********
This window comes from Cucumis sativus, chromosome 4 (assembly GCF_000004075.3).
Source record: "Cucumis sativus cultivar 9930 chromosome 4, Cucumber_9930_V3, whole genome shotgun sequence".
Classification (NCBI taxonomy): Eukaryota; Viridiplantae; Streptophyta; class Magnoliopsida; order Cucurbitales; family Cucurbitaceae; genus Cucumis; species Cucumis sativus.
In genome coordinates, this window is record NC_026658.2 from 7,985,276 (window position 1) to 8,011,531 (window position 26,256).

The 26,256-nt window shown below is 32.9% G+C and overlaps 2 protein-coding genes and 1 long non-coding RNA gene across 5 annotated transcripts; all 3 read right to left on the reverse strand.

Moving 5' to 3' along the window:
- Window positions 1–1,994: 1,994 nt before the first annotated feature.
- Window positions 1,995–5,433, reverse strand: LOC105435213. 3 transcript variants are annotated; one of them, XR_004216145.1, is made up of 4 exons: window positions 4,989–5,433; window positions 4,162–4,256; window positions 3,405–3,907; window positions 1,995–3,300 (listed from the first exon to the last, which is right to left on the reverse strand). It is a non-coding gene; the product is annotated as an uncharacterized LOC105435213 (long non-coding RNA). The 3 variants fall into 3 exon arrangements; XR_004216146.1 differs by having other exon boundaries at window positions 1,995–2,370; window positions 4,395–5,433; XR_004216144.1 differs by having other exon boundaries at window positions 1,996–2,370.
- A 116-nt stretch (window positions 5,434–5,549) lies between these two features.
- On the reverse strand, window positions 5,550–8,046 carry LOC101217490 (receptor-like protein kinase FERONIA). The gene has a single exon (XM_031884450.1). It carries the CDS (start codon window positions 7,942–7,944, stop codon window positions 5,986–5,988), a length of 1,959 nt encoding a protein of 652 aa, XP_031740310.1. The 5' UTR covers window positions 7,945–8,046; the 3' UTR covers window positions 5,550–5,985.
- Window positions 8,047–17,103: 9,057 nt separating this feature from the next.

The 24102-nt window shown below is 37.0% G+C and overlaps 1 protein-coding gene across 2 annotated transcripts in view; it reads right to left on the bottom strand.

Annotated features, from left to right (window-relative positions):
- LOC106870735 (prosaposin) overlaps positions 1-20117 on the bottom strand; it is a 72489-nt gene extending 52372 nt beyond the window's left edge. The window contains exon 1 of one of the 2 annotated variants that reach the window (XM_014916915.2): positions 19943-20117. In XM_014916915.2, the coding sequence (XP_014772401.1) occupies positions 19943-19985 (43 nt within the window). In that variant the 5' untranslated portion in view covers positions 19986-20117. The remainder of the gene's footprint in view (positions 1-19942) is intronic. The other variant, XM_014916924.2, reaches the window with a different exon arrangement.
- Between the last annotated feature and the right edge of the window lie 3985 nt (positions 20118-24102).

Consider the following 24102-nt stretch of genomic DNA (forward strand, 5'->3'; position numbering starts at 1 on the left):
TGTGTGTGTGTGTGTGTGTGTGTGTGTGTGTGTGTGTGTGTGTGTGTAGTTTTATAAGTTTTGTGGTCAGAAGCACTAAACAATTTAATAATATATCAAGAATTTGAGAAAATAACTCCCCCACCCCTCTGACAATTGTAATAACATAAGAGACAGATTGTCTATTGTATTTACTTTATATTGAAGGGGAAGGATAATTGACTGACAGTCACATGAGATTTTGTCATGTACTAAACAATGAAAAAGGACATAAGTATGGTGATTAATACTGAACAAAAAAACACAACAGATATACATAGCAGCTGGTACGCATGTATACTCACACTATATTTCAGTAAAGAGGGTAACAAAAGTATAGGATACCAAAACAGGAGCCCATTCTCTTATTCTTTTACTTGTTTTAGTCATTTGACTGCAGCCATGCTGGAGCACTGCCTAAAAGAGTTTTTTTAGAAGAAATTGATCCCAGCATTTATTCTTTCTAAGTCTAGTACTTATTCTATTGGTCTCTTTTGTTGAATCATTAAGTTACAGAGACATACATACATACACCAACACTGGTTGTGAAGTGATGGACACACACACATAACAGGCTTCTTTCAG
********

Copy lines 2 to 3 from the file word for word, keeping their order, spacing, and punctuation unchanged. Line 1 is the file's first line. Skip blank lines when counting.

Source record: "Cucumis sativus cultivar 9930 chromosome 4, Cucumber_9930_V3, whole genome shotgun sequence".
Classification (NCBI taxonomy): Eukaryota; Viridiplantae; Streptophyta; class Magnoliopsida; order Cucurbitales; family Cucurbitaceae; genus Cucumis; species Cucumis sativus.